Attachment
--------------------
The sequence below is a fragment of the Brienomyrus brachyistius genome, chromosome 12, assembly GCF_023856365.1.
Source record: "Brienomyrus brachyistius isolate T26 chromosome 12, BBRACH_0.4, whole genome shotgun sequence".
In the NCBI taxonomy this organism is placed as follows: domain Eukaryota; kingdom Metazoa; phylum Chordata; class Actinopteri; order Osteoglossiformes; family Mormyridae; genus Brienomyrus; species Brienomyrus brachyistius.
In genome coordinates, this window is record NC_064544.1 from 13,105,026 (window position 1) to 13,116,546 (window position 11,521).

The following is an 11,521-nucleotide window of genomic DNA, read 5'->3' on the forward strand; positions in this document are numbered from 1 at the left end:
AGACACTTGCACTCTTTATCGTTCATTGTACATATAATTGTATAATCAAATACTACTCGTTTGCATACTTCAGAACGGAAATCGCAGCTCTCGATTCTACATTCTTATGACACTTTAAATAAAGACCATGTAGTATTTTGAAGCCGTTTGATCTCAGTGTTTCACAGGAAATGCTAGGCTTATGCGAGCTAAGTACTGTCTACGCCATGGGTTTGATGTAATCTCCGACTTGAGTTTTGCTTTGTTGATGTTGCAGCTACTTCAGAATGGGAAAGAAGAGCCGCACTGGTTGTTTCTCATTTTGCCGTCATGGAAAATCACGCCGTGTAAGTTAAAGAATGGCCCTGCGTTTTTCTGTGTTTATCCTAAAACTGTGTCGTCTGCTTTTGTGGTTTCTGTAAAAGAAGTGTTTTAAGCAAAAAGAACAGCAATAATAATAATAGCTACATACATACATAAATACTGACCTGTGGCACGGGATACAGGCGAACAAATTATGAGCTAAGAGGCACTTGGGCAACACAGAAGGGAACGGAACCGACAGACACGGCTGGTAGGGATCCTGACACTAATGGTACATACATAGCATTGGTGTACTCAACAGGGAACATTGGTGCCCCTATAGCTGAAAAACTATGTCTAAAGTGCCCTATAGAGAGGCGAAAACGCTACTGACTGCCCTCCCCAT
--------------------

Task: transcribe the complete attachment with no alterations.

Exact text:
The sequence below is a fragment of the Brienomyrus brachyistius genome, chromosome 12, assembly GCF_023856365.1.
Source record: "Brienomyrus brachyistius isolate T26 chromosome 12, BBRACH_0.4, whole genome shotgun sequence".
In the NCBI taxonomy this organism is placed as follows: domain Eukaryota; kingdom Metazoa; phylum Chordata; class Actinopteri; order Osteoglossiformes; family Mormyridae; genus Brienomyrus; species Brienomyrus brachyistius.
In genome coordinates, this window is record NC_064544.1 from 13,105,026 (window position 1) to 13,116,546 (window position 11,521).

The following is an 11,521-nucleotide window of genomic DNA, read 5'->3' on the forward strand; positions in this document are numbered from 1 at the left end:
AGACACTTGCACTCTTTATCGTTCATTGTACATATAATTGTATAATCAAATACTACTCGTTTGCATACTTCAGAACGGAAATCGCAGCTCTCGATTCTACATTCTTATGACACTTTAAATAAAGACCATGTAGTATTTTGAAGCCGTTTGATCTCAGTGTTTCACAGGAAATGCTAGGCTTATGCGAGCTAAGTACTGTCTACGCCATGGGTTTGATGTAATCTCCGACTTGAGTTTTGCTTTGTTGATGTTGCAGCTACTTCAGAATGGGAAAGAAGAGCCGCACTGGTTGTTTCTCATTTTGCCGTCATGGAAAATCACGCCGTGTAAGTTAAAGAATGGCCCTGCGTTTTTCTGTGTTTATCCTAAAACTGTGTCGTCTGCTTTTGTGGTTTCTGTAAAAGAAGTGTTTTAAGCAAAAAGAACAGCAATAATAATAATAGCTACATACATACATAAATACTGACCTGTGGCACGGGATACAGGCGAACAAATTATGAGCTAAGAGGCACTTGGGCAACACAGAAGGGAACGGAACCGACAGACACGGCTGGTAGGGATCCTGACACTAATGGTACATACATAGCATTGGTGTACTCAACAGGGAACATTGGTGCCCCTATAGCTGAAAAACTATGTCTAAAGTGCCCTATAGAGAGGCGAAAACGCTACTGACTGCCCTCCCCAT